In her long-awaited new book, seven years in the making, Laura Hillenbrand writes with the same rich and vivid narrative voice she displayed in her blockbuster bestseller, Seabiscuit. Telling an unforgettable story of a man’s journey into extremity, Unbroken is a testament to the resilience of the human mind, body, and spirit.
    Audio Excerpt

    barnes & noble
    random house

    Copyright © 2010 Laura Hillenbrand. Website by Jefferson Rabb.

    • Anonymous says:

      Yeah, I highly recommend both the film and the book “Unbroken”. I saw the film first, then read a borrowed copy of the book. Though the film was great, it couldn’t begin to cover(in a coupla hours) all that was in that book–plus in the book, you really got to know Louis Zamparini SOOOOO much better, and I feel incredibly inspired and enriched by coming to know something of Louis Zamparini, whom I had never even heard of before. NOT a happy story, by any means, and rather harsh(if realistic) in it’s portrayal of incredibly cruel World War 2 Japanese(but what culture hasn’t portrayed a darker side at some point in their history?). I did, at least, upon finishing the book, go on a Japanese reading kick–reading about more positive stuff, including the fascinating history(continuing!) of Japanese conservation and wildlife!(more up my alley there…) But yeah, EVERYONE should read Louis Zamparini’s INCREDIBLE survival story……L.B.

  4. Anonymous says:

    I have nothing to add but my thanks. The research and the writing are both appreciated. They provide course correction to those of us who complain when the air conditioning on our vehicle doesn’t work properly.

  5. Anonymous says:

    My father was in the Koren war and I never heard him talk about it. He only mentioned a couple of times that I can remember. One time he talked about patrolling the jungle for the enemy. The other time was to talk about how bad the food was. He said that they had chipped beef on toast which was called s*** on a shingle. That is probably not something you should say to kids. I can only imagine what he thinks of Bowe Berghadl. I do remember several things that would send him into an absolute rage. One was seeing hippies protest the Vietnam War and the other was young men burning their draft cards on television. He would immediately start screaming at the TV and curse at the young people on the TV. It would scare us so much we would leave the family room and go upstairs or outside.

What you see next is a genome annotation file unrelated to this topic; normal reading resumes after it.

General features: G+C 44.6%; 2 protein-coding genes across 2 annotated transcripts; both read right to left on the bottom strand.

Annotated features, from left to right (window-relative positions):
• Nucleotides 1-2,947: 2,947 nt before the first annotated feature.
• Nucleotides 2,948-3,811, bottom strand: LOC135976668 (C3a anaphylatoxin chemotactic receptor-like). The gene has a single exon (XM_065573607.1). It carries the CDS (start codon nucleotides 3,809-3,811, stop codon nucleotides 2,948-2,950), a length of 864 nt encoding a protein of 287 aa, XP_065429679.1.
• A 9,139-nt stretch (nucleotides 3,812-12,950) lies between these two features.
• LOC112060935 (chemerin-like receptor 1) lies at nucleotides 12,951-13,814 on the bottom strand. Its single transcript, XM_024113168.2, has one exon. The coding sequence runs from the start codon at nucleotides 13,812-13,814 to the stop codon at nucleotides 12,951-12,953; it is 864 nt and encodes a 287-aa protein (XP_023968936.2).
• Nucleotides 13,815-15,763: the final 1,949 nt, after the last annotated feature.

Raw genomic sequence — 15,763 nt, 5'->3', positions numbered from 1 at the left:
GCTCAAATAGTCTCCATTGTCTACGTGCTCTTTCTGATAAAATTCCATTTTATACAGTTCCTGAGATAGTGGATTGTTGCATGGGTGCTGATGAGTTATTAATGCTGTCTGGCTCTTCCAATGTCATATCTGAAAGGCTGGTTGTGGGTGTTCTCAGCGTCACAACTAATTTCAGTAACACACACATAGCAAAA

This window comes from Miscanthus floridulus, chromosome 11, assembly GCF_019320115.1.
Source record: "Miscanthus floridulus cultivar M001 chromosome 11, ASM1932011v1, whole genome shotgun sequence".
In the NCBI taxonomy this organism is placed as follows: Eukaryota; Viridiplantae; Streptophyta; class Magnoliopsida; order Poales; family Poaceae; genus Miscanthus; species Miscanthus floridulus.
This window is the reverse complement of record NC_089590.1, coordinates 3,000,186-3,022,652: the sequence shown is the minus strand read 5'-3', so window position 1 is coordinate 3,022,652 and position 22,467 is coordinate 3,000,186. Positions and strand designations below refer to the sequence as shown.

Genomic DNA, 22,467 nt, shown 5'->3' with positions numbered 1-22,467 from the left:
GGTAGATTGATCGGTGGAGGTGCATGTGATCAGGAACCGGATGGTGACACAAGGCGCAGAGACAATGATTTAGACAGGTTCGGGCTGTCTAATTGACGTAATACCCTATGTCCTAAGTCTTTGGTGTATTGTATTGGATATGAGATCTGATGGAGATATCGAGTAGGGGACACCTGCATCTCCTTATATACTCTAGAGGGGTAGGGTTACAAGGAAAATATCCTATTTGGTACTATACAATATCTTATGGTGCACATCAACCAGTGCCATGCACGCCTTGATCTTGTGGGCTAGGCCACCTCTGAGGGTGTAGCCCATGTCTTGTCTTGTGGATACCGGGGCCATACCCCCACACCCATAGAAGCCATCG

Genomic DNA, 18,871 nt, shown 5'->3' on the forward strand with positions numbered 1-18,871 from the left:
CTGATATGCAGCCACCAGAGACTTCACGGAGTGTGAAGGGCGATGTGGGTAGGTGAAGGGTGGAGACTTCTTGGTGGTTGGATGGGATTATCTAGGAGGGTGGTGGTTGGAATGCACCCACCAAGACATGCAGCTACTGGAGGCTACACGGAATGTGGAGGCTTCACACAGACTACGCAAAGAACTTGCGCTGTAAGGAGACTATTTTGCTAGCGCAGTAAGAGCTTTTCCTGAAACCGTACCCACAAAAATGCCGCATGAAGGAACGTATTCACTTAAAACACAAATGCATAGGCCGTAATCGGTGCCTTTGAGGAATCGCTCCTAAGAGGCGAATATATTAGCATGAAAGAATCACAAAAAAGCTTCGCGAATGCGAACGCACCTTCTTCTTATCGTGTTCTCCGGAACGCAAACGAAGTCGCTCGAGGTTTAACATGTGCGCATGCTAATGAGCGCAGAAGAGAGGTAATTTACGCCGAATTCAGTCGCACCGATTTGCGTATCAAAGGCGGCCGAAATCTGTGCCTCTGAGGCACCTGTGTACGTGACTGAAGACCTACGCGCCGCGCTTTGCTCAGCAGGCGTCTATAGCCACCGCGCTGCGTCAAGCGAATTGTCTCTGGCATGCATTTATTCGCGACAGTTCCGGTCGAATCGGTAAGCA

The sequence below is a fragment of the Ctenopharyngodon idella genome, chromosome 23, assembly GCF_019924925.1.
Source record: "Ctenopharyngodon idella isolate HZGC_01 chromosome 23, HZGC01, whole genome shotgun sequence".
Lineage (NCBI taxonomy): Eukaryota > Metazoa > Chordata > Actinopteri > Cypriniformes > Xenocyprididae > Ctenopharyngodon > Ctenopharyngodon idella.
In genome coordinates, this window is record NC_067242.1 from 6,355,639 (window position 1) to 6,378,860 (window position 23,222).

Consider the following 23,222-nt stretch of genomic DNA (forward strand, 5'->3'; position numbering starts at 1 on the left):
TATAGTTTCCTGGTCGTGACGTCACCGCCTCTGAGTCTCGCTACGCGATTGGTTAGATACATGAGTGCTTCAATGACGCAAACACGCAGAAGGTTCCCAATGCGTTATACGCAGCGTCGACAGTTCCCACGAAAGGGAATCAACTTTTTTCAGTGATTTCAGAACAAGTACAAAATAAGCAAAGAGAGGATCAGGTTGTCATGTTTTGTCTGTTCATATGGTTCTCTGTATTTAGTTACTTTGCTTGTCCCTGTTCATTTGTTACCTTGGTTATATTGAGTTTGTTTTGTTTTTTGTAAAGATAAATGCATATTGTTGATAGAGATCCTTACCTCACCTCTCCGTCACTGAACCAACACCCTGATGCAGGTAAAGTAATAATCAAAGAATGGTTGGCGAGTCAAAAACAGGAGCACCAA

6. Anonymous says:

    I found your blog after watching Midnight Express and wondering what happened to Brad Davis. Clicking on links brought me here. You have a unique voice.

  7. Anonymous says:

    More evidence they were “The Greatest Generation.” Thank you for my freedom.

  8. Anonymous says:


    Just in time for Easter “Joy is like the Rain” I know that this has nothing to do with the topic, but I could not get this song out of my head. It is actually something I learned when I went to a Catholic School.

  9. Anonymous says:

    Thank you! We often forget how many amazing people make up are country,make up our world – thank you.

  10. Anonymous says:

    Hello JP,

    welcome to the brave new world of political correctness. Although “brave” is a relative term in this context. After that you won’t happen to subscribe to the New York Times again, won’t you 😉 ?
    Cpl. Leo Dorsey must have been a deeply impressing personality. Obviously a patriot with iron will. Getting back to normal life when suffering from such a trauma is an enormous achievement in a time when there probably wasn’t even a name for it. I guess most of us cannot even judge what that means. I reckon much of your sympathy for him is based on this fact.
    And raising nine (!) children then… My highest respect.

    Best wishes


  11. Anonymous says:

    …And guess what old movie was on the TV just recently? Rather appropo to this subject–that old sorta classic(certainly a classic in sentimental terms), “No Man Is An Island”–and I had to watch it again, DECADES since I last saw it–, about the escape and concealment of George Tweed from the Japanese invasion of Guam during World War 2. I always wonder how accurate Hollywood is with these stories–now with the internet, by gosh, you can find out! So I Googled both the actual 1960’s film, and George Tweed, and found out, basic facts at least, they were purty darn accurate in that film! And to find out Guam is ONLY about 30 miles long and a dozen wide–how in the heck he managed to hide out for two years with the Japanese hunting for him persistently, makes the reality even more amazing. Of course without local help, he never would have survived–hence the title of the movie! Another amazing World War 2 hero. But terribly sad and tragic the main actor Jeffrey Hunter’s premature demise…..L. B.